Egypt’s presidential election campaign began on Saturday. The election, in which President Abdel Fattah El-Sisi is running against Mousa Mustafa Mousa, head of opposition party Al-Ghad, will take place on March 16, 17 and 18 for expatriate Egyptians in 124 countries and in Egypt on March 26, 27 and 28.
Mohammed Bahaa Abu Shoka, spokesman for the El-Sisi campaign, said that many political parties and campaigns have been established to support El-Sisi and that the majority of members of parliament have already joined the president’s “Support Egypt” campaign.
He claimed that the “Free Egyptians,” “Protectors of the Homeland,” “The Conference,” and the “Republican People” parties had joined the campaign in addition to pro-El-Sisi groups “The Citizen” and “For Egypt.”
“The campaign is open to the participation of other entities and people,” he added.
“The El-Sisi campaign aims to raise awareness among the Egyptian people in the face of calls to boycott the elections,” he explained, adding that the president’s platform included “achieving Egypt’s best interests, completing construction projects and creating a strong state capable of coping with challenges.”
No party has yet declared its support for Mousa.
“I am a candidate who is not supported by any party, person or entity, because everyone thinks that by standing by me, he stands in the face of El-Sisi,” Mousa said. “Time will not allow me to tour all provinces, but I will work on delivering my program to all people.”
Moussa has appeared as a guest on a number of television programs and has confirmed that if he wins the presidency, he will choose former Prime Minister Ibrahim Mahlab as head of his government. He has also indicated that the majority of the current government will keep their posts.
The head of Egypt’s famers syndicate, Hussein Abu Sadam, recently withdrew support for Mousa’s campaign.
Mousa is something of an unknown quantity in Egypt. Ahmed Al-Jundi, a government employee, said he had never heard Mousa’s name before, and had barely heard anything of the Al-Ghad “for more than five years.”
The election comes at a time of economic uncertainty for Egypt. The majority of Egyptians will likely be swayed by campaign promises of higher wages, inflation control, greater job opportunities, and affordable housing.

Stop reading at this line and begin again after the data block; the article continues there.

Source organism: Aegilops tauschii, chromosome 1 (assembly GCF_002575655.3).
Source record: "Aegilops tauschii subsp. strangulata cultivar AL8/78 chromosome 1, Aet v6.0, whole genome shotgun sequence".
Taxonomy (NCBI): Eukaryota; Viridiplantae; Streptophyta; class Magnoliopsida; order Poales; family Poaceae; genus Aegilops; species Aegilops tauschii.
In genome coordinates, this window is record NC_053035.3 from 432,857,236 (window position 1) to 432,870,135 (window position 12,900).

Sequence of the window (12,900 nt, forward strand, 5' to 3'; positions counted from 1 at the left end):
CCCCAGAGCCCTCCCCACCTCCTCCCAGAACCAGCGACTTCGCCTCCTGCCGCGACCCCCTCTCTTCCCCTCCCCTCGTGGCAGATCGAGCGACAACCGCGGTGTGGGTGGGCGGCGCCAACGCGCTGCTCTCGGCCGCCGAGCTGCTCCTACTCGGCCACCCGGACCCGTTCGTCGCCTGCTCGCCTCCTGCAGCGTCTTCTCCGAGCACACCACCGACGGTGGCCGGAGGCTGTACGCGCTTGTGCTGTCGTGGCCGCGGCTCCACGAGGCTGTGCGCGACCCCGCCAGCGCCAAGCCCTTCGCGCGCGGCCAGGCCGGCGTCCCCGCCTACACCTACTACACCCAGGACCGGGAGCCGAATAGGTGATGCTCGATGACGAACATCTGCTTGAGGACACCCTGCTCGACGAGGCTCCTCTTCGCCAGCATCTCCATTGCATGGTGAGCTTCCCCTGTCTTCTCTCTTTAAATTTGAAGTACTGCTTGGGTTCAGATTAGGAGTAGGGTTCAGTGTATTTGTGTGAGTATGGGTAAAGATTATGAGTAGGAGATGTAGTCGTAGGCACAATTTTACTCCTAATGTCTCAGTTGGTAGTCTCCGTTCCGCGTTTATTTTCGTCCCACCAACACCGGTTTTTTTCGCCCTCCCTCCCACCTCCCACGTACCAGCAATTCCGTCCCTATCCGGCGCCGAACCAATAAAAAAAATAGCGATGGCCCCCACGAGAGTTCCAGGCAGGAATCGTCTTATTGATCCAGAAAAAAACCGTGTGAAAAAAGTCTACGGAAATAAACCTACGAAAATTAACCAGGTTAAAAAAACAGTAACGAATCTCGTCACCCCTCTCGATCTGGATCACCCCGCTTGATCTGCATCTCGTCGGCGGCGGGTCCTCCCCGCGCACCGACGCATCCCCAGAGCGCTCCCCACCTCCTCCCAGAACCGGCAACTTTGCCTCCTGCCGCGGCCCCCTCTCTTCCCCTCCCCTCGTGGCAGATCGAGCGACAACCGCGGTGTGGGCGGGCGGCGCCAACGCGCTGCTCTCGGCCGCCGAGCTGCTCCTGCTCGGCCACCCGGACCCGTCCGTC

Unemployed university graduate Mohammad Moataz said he supports all those demands, explaining that he will vote for the candidate who can meet them immediately, regardless of whether that is El-Sisi or not.
Hadeer Ahmed, another student, agreed and added that security and the war on terror should also be given priority.
A low voter turnout is expected, given the widespread belief that El-Sisi will be re-elected by a huge majority.
In her meeting with members of the Egyptian community in Kuwait last week, Minister of Immigration and Egyptian Expatriates’ Affairs Nabila Makram warned that a lack of voter participation would achieve the “goals of the enemies of Egypt,” adding that Egyptians abroad should set an example for domestic voters.
Faiza Mahmoud, a housewife in Cairo, says she is keen to participate because she believes that “many of the rights that were taken from women in the past have returned in recent times.”
Karam Jabr, president of the National Press Association, stressed that the media needed a “commitment to neutrality and equal coverage between candidates,” and that journalists and publishers should abide by the standards set by the National Electoral Commission.
Journalists from across the globe are expected to cover the election, which is just the fourth multi-candidate presidential election in Egypt’s history.
“Every voter has the right to vote and must not give up his right,” Jabr added. “Elections under judicial supervision guarantee the highest degree of integrity and there is no justification for the voter not going to the election committees.”